July 23 (Bloomberg) -- Oil plunged the most in a month in New York amid renewed concern that Europe is failing to resolve its sovereign debt crisis.
Futures for September delivery tumbled as much as 4.2 percent as the euro dropped to an 11-year low against the yen and the cost of insuring Spanish debt surged to a record. International creditors meet in Athens tomorrow as concern grows that Greece may not meet its bailout targets. Spain’s stock-market regulator banned trades to “constitute or increase net short positions on shares.”
“The continuing saga of the euro, and in particular the travails of Spain and fears that this will soon be played out in France and Italy, is driving today’s sell-off,” said Christopher Bellew, senior broker at Jefferies Bache Ltd. in London, who predicts further price losses may be limited.
Crude for September delivery fell as much as $3.82 to $88.01 a barrel in electronic trading on the New York Mercantile Exchange and was at $88.24 at 1:46 p.m. London time. Today’s 4.2 percent drop is its biggest intraday loss since June 21. Prices are 11 percent lower this year.
Brent oil for September settlement on the London-based ICE Futures Europe exchange dropped as much as $4.41, or 4.1 percent, to $102.42 a barrel. The European benchmark crude was at a $14.60 premium to New York-traded West Texas Intermediate grade. The spread was $15 on July 20, the widest in four days.
A so-called technical “inside day” signals oil’s rally in New York over the past two weeks may be stalling, according to data compiled by Bloomberg. Futures on July 20 traded within the previous day’s price range, creating the candlestick formation. Sell orders may be clustered around chart resistance along the upper Bollinger Band, at about $92.27 a barrel today.
Economic growth in China, the world’s second-largest crude consumer, may slow to 7.4 percent this quarter, according to Song Guoqing, an academic member of the People’s Bank of China monetary policy committee. Gross domestic product expanded 7.6 percent in the three months ended June, the sixth quarterly deceleration and the weakest pace in more than three years. Song made the comments at a forum in Beijing on July 21.
The European Commission, the European Central Bank and the International Monetary Fund will meet to determine the fiscal position of Greece, which has been struggling to hold to obligations tied to 240 billion euros ($291 billion) of rescue funds over the past two years.
The IMF, which indicated in March it won’t commit more money to Greece, will make a decision on its next disbursement in late August at the earliest based on the findings, two fund officials familiar with the situation said in recent days.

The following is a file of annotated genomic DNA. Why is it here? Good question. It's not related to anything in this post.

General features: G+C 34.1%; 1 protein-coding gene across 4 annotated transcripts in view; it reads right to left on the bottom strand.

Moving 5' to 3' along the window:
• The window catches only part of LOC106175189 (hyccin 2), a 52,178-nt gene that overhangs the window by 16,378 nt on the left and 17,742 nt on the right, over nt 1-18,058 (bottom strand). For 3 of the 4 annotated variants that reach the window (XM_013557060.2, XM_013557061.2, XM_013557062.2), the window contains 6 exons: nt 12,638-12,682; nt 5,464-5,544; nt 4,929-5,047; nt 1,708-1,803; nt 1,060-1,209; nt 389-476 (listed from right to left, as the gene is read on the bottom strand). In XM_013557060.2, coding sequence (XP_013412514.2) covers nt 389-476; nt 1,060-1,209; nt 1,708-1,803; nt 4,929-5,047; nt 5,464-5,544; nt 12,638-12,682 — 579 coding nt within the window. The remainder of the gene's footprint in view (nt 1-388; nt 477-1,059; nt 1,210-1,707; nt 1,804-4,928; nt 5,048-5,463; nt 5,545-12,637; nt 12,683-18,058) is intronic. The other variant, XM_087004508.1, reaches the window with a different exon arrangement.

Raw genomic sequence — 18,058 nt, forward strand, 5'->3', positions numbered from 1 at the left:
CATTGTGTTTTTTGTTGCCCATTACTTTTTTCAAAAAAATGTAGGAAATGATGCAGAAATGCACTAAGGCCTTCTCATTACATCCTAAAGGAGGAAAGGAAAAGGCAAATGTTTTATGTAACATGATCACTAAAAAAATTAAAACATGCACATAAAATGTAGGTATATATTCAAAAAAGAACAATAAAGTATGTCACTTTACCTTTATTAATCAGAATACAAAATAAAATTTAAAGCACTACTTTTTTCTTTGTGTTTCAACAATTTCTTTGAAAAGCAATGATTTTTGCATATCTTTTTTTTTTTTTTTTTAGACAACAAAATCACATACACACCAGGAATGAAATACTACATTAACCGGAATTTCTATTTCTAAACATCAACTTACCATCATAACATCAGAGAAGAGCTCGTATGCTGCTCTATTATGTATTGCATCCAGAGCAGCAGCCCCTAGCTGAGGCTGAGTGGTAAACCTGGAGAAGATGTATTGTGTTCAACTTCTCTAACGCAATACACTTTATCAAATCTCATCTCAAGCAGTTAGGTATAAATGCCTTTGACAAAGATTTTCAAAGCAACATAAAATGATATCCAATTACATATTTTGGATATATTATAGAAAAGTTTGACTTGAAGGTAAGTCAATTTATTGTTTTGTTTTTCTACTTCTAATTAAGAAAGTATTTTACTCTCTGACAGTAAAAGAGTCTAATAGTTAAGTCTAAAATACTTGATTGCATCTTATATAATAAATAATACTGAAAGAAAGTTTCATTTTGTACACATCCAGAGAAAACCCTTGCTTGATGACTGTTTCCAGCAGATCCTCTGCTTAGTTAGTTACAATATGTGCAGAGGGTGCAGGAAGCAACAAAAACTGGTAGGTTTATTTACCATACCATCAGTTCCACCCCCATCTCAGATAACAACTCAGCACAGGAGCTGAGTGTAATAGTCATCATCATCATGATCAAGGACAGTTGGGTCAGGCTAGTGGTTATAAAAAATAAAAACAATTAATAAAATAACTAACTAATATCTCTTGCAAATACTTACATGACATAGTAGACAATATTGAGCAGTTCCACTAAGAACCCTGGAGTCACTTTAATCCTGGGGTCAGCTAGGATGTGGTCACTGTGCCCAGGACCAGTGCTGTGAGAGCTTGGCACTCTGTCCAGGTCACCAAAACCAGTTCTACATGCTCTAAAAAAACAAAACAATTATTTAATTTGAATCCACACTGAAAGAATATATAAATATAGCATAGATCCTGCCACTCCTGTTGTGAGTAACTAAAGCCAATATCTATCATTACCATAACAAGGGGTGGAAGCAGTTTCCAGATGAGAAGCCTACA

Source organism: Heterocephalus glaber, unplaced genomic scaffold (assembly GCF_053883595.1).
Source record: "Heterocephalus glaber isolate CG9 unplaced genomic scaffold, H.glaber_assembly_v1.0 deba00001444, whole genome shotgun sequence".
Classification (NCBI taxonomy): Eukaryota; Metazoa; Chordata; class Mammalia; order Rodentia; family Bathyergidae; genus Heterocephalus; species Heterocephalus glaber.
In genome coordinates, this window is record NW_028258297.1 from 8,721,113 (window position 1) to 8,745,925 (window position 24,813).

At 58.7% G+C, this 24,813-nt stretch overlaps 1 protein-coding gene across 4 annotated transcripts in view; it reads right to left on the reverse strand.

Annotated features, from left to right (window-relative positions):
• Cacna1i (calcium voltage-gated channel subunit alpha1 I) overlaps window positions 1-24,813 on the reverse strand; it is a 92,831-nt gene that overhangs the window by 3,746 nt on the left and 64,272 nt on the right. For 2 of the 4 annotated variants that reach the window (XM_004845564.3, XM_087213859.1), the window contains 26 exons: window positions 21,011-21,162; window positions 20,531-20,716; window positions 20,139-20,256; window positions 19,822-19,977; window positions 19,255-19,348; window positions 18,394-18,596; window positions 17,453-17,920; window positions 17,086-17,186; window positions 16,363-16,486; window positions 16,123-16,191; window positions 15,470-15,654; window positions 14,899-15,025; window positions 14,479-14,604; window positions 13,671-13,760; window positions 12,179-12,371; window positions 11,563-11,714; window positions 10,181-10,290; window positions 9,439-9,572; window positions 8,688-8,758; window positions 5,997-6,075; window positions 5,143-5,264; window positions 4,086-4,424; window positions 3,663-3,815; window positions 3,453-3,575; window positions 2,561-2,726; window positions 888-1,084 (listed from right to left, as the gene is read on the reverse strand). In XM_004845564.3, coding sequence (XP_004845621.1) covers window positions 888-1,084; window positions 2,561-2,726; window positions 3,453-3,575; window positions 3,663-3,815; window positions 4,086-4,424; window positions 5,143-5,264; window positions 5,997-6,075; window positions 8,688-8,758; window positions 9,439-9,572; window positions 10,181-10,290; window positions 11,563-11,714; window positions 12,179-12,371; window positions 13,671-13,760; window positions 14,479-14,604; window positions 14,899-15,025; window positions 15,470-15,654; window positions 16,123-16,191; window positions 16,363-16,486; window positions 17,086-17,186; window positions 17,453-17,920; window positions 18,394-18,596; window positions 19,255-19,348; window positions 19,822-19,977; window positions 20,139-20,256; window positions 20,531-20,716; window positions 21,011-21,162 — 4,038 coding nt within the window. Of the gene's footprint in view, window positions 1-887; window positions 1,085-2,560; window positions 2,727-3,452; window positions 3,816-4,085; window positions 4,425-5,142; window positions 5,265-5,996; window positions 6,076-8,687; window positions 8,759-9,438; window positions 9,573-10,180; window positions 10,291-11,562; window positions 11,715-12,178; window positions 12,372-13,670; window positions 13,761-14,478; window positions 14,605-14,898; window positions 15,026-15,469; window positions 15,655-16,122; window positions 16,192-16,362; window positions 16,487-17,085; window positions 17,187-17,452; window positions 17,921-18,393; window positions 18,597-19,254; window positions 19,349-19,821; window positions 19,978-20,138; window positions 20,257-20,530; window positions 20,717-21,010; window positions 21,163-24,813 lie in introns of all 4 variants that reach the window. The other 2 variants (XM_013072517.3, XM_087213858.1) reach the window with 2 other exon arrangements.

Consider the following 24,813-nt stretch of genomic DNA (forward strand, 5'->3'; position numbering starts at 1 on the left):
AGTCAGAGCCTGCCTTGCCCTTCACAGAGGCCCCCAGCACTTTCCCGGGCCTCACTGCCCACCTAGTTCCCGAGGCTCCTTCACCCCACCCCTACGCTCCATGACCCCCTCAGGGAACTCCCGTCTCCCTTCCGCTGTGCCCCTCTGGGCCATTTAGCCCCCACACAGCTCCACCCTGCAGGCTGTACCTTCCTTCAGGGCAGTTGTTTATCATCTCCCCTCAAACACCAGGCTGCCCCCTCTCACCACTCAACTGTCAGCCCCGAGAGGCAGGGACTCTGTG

Consumer confidence in the euro area this month probably fell to the lowest since February, a Bloomberg News survey showed before the release of data today. The European Union consumed 16 percent of the world’s oil last year, according to BP Plc’s annual Statistical Review of World Energy. The U.S. accounted for 21 percent and China for 11 percent.
The euro slid as much as 1.3 percent to 94.24 versus the yen, the least since November 2000.
“The Spanish or European story will result in repeated volatility in the market,” Jarmo Kotilaine, the chief economist at National Commercial Bank in Jeddah, said by phone yesterday. “We are still not clear on what the policy options will be. Demand-erosion concerns keep coming back.”
Iraq resumed oil exports to Turkey after an explosion shut a pipeline that carries as much as 350,000 barrels a day, Sumaria News reported July 21, citing an unidentified Iraqi official.
The Kurdistan Workers’ Party, or PKK, claimed responsibility for the Iraqi explosion, Sumaria News said. The July 20 blast damaged one of two pipelines that transport oil from Kirkuk in northern Iraq to the Turkish port of Ceyhan, the Associated Press reported. Both pipelines were closed, AP said.
Hedge funds increased net-long wagers on West Texas Intermediate crude, the New York benchmark, by 4 percent in the seven days ended July 17 to 133,165 contracts, according to the U.S. Commodity Futures Trading Commission’s weekly report on July 20.
In London, hedge funds and other money managers bolstered bullish bets on Brent crude by 18,678 contracts, or 31 percent, in the week ended July 17, according to data from ICE Futures Europe.
Speculative bets that prices will rise, in futures and options combined, outnumbered short positions by 78,682 lots, the London-based exchange said today in its weekly Commitment of Traders report. That compares with net-longs of 60,004 contracts a week earlier.
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